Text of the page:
Link Smorgasbord, February 2014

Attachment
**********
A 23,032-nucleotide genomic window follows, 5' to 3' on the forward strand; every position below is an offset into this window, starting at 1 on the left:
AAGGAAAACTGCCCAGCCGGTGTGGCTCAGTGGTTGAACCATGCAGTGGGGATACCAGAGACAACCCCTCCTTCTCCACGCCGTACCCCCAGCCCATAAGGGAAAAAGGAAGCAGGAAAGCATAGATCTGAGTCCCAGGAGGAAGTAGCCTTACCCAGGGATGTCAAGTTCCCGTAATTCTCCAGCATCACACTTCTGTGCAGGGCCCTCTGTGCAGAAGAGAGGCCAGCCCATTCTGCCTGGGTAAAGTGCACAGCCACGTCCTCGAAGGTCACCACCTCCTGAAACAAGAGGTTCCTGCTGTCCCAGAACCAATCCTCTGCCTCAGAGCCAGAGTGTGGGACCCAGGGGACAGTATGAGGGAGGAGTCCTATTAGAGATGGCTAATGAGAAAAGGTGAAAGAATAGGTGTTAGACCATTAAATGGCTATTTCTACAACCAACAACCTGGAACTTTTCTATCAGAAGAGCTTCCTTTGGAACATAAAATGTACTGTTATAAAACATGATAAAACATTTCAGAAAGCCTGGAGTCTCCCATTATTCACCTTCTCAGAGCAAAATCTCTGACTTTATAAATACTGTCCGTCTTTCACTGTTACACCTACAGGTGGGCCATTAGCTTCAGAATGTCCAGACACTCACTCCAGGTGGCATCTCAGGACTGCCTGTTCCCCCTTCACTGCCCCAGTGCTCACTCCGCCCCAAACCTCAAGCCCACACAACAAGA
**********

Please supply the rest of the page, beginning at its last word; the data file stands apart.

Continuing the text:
Adobe’s change of DRM could end old e-readers’ compatibility with e-book stores Fortunately Adobe backpedaled a little bit on this one, but this is one of those underlying issues about DRM.  Now it makes sense that they wanted to rework their encryption, because to be honest, it was laughably easy to get around (if I have to buy a book with DRM one of the first things I do is remove it so that I can read it on the device of my choice and have a back-up copy).  Changes are still going to happen, but now the onus is on the publishers and ebook vendors if they are going to force a DRM that is incompatible with a large number of existing devices, and on the device manufacturers if they plan on providing any sort of firmware updates in response. See more: Adobe: We Didn’t Mean to Use DRM to Break Your eBook Readers Noisetrade Free books, audio books, and music.  Tip suggested but left to your discretion. Four Libraries Offering Cutting-Edge Digital Services Well, the title is pre